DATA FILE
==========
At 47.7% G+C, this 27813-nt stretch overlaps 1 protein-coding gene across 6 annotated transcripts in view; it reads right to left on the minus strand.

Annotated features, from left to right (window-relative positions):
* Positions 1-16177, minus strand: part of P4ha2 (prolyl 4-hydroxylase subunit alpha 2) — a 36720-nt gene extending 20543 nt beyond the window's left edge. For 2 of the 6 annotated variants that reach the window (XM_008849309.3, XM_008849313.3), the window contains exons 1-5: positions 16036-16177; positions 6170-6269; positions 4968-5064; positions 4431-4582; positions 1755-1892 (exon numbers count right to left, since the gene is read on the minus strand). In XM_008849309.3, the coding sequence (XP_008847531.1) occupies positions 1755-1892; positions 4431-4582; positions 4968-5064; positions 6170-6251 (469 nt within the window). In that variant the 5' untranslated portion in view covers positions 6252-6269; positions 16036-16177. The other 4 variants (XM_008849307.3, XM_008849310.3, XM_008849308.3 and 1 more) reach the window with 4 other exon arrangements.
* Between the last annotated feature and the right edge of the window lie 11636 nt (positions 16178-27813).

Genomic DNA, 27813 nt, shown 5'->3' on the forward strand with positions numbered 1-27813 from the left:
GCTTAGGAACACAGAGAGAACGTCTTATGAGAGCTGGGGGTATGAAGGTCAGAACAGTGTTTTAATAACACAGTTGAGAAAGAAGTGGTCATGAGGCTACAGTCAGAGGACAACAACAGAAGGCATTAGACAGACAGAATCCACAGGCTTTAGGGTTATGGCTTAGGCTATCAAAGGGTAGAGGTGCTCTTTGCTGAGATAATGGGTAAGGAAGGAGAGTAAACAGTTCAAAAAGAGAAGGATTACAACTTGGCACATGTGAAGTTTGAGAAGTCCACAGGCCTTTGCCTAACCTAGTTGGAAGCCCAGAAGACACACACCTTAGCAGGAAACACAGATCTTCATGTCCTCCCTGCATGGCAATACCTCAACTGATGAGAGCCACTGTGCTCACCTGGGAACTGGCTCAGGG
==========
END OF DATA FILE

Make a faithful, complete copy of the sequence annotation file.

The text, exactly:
At 47.7% G+C, this 27813-nt stretch overlaps 1 protein-coding gene across 6 annotated transcripts in view; it reads right to left on the minus strand.

Annotated features, from left to right (window-relative positions):
* Positions 1-16177, minus strand: part of P4ha2 (prolyl 4-hydroxylase subunit alpha 2) — a 36720-nt gene extending 20543 nt beyond the window's left edge. For 2 of the 6 annotated variants that reach the window (XM_008849309.3, XM_008849313.3), the window contains exons 1-5: positions 16036-16177; positions 6170-6269; positions 4968-5064; positions 4431-4582; positions 1755-1892 (exon numbers count right to left, since the gene is read on the minus strand). In XM_008849309.3, the coding sequence (XP_008847531.1) occupies positions 1755-1892; positions 4431-4582; positions 4968-5064; positions 6170-6251 (469 nt within the window). In that variant the 5' untranslated portion in view covers positions 6252-6269; positions 16036-16177. The other 4 variants (XM_008849307.3, XM_008849310.3, XM_008849308.3 and 1 more) reach the window with 4 other exon arrangements.
* Between the last annotated feature and the right edge of the window lie 11636 nt (positions 16178-27813).

Genomic DNA, 27813 nt, shown 5'->3' on the forward strand with positions numbered 1-27813 from the left:
GCTTAGGAACACAGAGAGAACGTCTTATGAGAGCTGGGGGTATGAAGGTCAGAACAGTGTTTTAATAACACAGTTGAGAAAGAAGTGGTCATGAGGCTACAGTCAGAGGACAACAACAGAAGGCATTAGACAGACAGAATCCACAGGCTTTAGGGTTATGGCTTAGGCTATCAAAGGGTAGAGGTGCTCTTTGCTGAGATAATGGGTAAGGAAGGAGAGTAAACAGTTCAAAAAGAGAAGGATTACAACTTGGCACATGTGAAGTTTGAGAAGTCCACAGGCCTTTGCCTAACCTAGTTGGAAGCCCAGAAGACACACACCTTAGCAGGAAACACAGATCTTCATGTCCTCCCTGCATGGCAATACCTCAACTGATGAGAGCCACTGTGCTCACCTGGGAACTGGCTCAGGG